2. i'll admit, i want to transition to staying at home because i'm selfish and i want that time with my son before he wants nothing to do with me. i've already missed a year of the best times, but i won't for much longer.

    to top it all off, i'm planning on transitioning to an entirely different career field that would leave me running my own business and making my own schedule. thankfully i'll be free to peruse the business at my own pace because we won't be relying on my income to survive.

  3. Yeah, I don't get all the competition. And as a working mother like you, I agree with you that our children are doing just fine!

  4. I think you did a really good job with this topic. It is a hard topic. I work full time (and then some) at a very demanding job. I often leave my daughter from 6:30am-5pm. On the one hand my situation is really hard but I can remember how hard my leave was for me. Being at home all day with a fussy little baby was hard in completely different ways.

    What really upsets me is when other people impose there feeilngs/values onto your situation. My husband recently moved into a new job with a substantially higher salary. When my daughter was born it wasn't a financial option for me to stay at home and now it is. Almost everyone's immediate reaction to my husbands good news was "so are you going to stay home now". I found this so offensive. Some people have gone so far as to say it would be better for my daughter if I were to quit and stay home. I can't even tell you how offensive I find this. Not only is she fine. she is being loved and cared for by my mother every day when I'm at work. And as you said it's me whose missing out, not her. But I have worked my tail off to reach the point I am in my career. I have an AMAZING job which I love despite it's crazyness. For people to suggest I should give it up when I don't want to is crazy talk. Okay rant over:)

  5. everyone is entitled to their own opinion and i am glad you wrote this...like you said EVERY job is difficult and i understand where you're coming from!

    preach on friend!!
    P.S. i am a nerd and am going to read all of these articles!!!

  6. Amen sister! I get this all the time from people who know what (pay range) my husband brings home. It's not always about the money.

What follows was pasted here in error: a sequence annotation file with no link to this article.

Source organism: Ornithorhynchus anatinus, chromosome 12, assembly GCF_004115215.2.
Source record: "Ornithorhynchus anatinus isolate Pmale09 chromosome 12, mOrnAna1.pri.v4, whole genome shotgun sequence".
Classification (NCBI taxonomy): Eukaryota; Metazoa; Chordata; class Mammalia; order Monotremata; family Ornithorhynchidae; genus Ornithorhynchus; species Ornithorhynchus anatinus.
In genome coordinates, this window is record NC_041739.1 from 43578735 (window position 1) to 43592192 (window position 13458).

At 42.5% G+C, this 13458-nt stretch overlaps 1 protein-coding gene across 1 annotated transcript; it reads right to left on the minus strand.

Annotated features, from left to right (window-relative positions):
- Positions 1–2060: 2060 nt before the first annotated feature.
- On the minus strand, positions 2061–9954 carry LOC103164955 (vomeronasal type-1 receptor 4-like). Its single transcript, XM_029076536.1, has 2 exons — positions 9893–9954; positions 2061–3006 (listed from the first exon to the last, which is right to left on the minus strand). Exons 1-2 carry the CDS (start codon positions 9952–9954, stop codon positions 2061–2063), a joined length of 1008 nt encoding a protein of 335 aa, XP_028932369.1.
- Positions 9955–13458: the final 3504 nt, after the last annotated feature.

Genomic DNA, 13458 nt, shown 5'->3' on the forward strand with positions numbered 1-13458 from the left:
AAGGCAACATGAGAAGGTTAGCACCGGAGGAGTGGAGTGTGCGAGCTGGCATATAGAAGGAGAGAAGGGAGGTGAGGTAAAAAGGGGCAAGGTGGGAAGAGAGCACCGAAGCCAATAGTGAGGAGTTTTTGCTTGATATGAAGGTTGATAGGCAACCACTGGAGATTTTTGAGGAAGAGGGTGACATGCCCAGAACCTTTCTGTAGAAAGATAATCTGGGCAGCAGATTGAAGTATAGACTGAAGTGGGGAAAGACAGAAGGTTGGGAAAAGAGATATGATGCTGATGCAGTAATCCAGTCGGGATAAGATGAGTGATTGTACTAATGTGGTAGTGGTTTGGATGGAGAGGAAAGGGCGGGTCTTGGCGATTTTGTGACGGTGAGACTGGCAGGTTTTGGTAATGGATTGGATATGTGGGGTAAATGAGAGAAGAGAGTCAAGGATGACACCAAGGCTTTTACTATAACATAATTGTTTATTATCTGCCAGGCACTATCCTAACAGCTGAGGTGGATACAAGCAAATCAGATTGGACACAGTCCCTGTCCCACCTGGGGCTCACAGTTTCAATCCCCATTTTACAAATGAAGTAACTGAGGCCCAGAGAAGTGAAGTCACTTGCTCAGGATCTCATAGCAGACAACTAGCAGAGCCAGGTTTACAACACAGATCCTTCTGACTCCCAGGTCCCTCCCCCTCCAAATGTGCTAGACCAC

We recently went to visit his parents and saw some other family while there and every single person asked if I was working. How many asked him if he was working? zero. And, the thing is I felt like I needed to justify it by saying, oh, I just got a promotion and yada, yada, yada. Ugh!

    I do get really tired of my SAHM mom friends who act like such martyrs. I get it, it must be hard to entertain a child all day long. But you could also utilize mothers day out and stop throwing yourself on your word, you know. I've actually been considering removing all of the SAHM blogs from my reader. I feel like I don't have much to relate to, but working moms seem much more willing to band together. (Oh, and if one more person tells me, "all mothers are working mothers" I will lose it!!!)

    And, like Natasha, I'll be reading them as well. :)

  7. You should read the book The Secret Life of Wives. It's in no way about Mommy Wars, but like the TIME article it does suggest that the happiest women and the best marriages come from women who have a life of their own outside their home, husband and (gasp!) even their children. I don't have children, but from my view it's women who have the choice to work part-time who are getting the best of both worlds.

  8. PREACH!

    Another angle: my SAHM sister is dying NOT to be a SAHM - she feels like she's going nuts with the kids all day, every day. But childcare is so expensive (and the economy is so lousy) that she's been searching for six months to find a job that will pay more than the cost of sending her two kiddos to daycare. She doesn't see a way out at this point that makes financial sense. And OH how she misses adult conversation!